Study strategies and beliefs about learning as a function of academic achievement and achievement goals

Jason Geller, Alexander R. Toftness, Patrick I. Armstrong, Shana K. Carpenter, Carly L. Manz, Clark R Coffman, Monica H. Lamm

Research output: Contribution to journalArticlepeer-review

38 Scopus citations

Abstract

Prior research by Hartwig and Dunlosky [(2012). Study strategies of college students: Are self-testing and scheduling related to achievement? Psychonomic Bulletin & Review, 19(1), 126–134] has demonstrated that beliefs about learning and study strategies endorsed by students are related to academic achievement: higher performing students tend to choose more effective study strategies and are more aware of the benefits of self-testing. We examined whether students’ achievement goals, independent of academic achievement, predicted beliefs about learning and endorsement of study strategies. We administered Hartwig and Dunlosky’s survey, along with the Achievement Goals Questionnaire [Elliot, A. J., & McGregor, H. A. (2001). A 2 × 2 achievement goal framework. Journal of Personality & Social Psychology, 80, 501–519] to a large undergraduate biology course. Similar to results by Hartwig and Dunlosky, we found that high-performing students (relative to low-performing students) were more likely to endorse self-testing, less likely to cram, and more likely to plan a study schedule ahead of time. Independent of achievement, however, achievement goals were stronger predictors of certain study behaviours. In particular, avoidance goals (e.g., fear of failure) coincided with increased use of cramming and the tendency to be driven by impending deadlines. Results suggest that individual differences in student achievement, as well as the underlying reasons for achievement, are important predictors of students’ approaches to studying.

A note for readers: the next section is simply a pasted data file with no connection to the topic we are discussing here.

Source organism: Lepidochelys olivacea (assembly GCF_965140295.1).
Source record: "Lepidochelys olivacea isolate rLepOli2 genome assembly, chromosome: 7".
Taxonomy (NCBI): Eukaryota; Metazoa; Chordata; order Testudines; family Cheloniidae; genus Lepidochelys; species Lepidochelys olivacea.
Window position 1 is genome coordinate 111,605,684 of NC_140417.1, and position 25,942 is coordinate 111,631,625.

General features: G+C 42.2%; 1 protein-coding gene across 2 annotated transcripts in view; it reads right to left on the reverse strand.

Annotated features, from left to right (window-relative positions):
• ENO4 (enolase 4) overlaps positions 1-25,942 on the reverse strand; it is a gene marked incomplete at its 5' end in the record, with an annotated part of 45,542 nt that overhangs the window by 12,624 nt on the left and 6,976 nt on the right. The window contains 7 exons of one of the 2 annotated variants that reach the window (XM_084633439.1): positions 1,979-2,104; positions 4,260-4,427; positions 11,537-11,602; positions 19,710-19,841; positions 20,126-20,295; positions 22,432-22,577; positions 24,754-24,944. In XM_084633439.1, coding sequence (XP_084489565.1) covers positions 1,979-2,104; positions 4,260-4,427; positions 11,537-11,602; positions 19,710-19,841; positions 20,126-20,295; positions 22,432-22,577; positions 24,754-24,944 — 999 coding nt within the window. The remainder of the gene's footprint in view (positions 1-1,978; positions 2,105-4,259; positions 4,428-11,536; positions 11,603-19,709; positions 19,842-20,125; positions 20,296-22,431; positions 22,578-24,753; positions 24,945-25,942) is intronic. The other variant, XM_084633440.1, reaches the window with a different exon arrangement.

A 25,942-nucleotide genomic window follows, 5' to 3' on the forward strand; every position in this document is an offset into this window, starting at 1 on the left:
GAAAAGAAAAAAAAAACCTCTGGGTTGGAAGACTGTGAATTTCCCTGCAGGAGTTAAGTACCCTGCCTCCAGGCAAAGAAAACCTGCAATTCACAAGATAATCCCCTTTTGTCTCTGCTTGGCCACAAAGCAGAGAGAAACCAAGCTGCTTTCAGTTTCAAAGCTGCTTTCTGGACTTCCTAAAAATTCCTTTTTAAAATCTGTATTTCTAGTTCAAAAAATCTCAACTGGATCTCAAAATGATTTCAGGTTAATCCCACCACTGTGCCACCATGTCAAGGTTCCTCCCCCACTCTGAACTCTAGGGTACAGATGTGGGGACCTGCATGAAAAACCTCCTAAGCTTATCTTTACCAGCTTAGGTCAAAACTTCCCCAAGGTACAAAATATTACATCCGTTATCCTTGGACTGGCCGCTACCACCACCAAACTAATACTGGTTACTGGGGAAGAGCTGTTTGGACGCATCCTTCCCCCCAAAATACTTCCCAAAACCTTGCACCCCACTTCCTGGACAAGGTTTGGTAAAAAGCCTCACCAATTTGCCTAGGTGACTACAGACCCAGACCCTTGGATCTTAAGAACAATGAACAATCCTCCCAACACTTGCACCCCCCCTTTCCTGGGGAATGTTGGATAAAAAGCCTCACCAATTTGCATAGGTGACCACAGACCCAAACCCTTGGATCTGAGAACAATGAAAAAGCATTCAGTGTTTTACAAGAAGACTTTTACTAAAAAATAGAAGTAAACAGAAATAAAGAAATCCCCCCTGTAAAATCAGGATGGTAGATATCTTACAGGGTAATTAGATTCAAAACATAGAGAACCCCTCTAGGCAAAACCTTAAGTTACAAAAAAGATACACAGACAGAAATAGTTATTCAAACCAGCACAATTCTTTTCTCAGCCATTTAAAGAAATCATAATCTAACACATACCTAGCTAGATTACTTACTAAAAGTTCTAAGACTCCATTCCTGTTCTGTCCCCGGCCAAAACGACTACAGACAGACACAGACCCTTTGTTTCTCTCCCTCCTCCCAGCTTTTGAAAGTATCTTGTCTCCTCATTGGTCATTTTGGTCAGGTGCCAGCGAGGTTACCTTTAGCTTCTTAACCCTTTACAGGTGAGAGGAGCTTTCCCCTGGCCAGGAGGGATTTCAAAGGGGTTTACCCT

Original languageEnglish (US)
Pages (from-to)683-690
Number of pages8
JournalMemory
Volume26
Issue number5
DOIs
StatePublished - May 28 2018
Externally publishedYes

All Science Journal Classification (ASJC) codes

  • Arts and Humanities (miscellaneous)
  • Psychology(all)

Keywords

  • achievement goals
  • metacognition
  • student achievement
  • Study habits

Fingerprint

Dive into the research topics of 'Study strategies and beliefs about learning as a function of academic achievement and achievement goals'. Together they form a unique fingerprint.

Cite this